At DCF, fix-it focus hits some bumps

Fixing the queueing system that determines wait-times at the Registry of Motor Vehicles is one thing. Bringing order to the state social service agency charged with ensuring the safety of kids caught in the chaotic world of broken families, drug addiction, and abuse is another matter.

So it is that Gov. Charlie Baker found himself holding another State House briefing yesterday with leaders of the Department of Children and Families and the head of the union representing the social workers on the frontlines in the agency.

But unlike a forward-looking press briefing last fall, when Baker and Peter MacKinnon of SEIU 509 trumpeted a new intake system and other reforms being put in place to improve the agency, this one involved an initial look back at how those new systems are working. The short answer: Not so well.

“The training on this new policy has been inconsistent at best and inadequate at worst,” MacKinnon said, standing alongside the governor.

The changes to the DCF intake policy, which Baker heralded as the biggest in 20 years, were designed to ensure a clearer initial picture of a family’s situation at the start of state involvement. Among other things, the reforms got rid of a two-track system that had been faulted for initially classifying as low-risk some cases in which a child eventually died.

But MacKinnon said yesterday that some DCF managers “are having difficulty understanding and implementing the new policy,” and he described morale among social workers in the agency as the lowest he’s seen in his 18 years at DCF.

Though funding for DCF has been increased and Baker said 170 new staff members have been hired since last July, administration officials acknowledged that implementation of the new policies has not been without some bumps.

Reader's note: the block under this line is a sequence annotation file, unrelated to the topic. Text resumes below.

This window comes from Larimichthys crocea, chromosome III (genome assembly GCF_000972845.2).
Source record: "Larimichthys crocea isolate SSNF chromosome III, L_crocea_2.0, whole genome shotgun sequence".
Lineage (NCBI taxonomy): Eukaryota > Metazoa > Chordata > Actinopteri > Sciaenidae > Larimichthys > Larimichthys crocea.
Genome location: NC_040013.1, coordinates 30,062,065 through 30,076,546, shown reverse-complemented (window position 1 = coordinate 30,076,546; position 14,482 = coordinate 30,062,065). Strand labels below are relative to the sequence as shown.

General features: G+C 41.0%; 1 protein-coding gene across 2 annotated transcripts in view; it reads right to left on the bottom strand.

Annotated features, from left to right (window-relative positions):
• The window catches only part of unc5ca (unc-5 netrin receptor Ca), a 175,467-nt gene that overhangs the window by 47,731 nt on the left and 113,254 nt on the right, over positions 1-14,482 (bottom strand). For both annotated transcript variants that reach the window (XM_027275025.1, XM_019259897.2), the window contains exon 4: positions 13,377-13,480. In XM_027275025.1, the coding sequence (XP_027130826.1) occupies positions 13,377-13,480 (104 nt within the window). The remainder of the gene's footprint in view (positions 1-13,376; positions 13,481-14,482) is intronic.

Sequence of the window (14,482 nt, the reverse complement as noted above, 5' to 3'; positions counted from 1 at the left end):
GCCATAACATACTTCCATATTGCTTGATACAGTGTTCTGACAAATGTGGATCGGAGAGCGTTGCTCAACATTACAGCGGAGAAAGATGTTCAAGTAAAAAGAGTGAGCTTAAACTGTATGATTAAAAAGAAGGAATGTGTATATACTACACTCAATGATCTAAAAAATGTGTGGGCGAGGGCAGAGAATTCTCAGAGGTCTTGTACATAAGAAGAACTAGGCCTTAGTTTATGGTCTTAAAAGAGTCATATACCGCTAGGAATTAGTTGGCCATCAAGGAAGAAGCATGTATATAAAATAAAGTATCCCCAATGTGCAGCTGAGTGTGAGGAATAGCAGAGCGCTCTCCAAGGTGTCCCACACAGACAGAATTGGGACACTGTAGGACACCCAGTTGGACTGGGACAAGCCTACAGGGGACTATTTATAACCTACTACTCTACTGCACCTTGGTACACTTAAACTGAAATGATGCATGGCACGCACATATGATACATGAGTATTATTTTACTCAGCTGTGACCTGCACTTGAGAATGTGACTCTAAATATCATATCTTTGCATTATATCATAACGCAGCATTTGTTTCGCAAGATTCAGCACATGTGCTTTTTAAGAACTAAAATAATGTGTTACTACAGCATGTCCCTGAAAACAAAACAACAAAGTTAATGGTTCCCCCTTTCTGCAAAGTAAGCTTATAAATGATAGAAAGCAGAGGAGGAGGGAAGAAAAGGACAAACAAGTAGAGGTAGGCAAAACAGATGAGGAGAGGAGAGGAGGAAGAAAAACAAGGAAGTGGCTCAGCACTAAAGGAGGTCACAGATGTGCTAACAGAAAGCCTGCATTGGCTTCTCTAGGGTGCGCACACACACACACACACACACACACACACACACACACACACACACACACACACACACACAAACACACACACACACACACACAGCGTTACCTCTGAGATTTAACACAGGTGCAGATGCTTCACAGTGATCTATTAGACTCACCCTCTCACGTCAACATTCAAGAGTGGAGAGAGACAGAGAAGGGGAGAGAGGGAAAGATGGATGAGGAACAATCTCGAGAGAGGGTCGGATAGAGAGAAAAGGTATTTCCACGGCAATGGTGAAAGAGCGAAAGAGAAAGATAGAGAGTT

“We rolled out really fast,” Linda Spears, the DCF commissioner, said. “What that means is that we had training that was done very, very quickly in January and February. That also means we know we needed to go back to have more trainings as we go forward.”

Even as officials acknowledged problems with the roll out of reforms already adopted, they announced further changes yesterday, including getting social workers to focus on specific issues, such as mental illness and substance abuse, that may have brought a family under DCF’s purview to begin with.

DCF was probably always bound to be the biggest challenge for Baker’s preference for getting the basics of government to work right over talk of sweeping vision and grand new initiatives.

Give him credit at this point for sticking with it, and for apparently not trying to stage only feel-good events on developments at DCF. You have to face problems in order to fix them. So having the union president stand alongside the governor and offer candid criticism at least sends the right signal about the state’s willingness to confront the problems at DCF without blinders.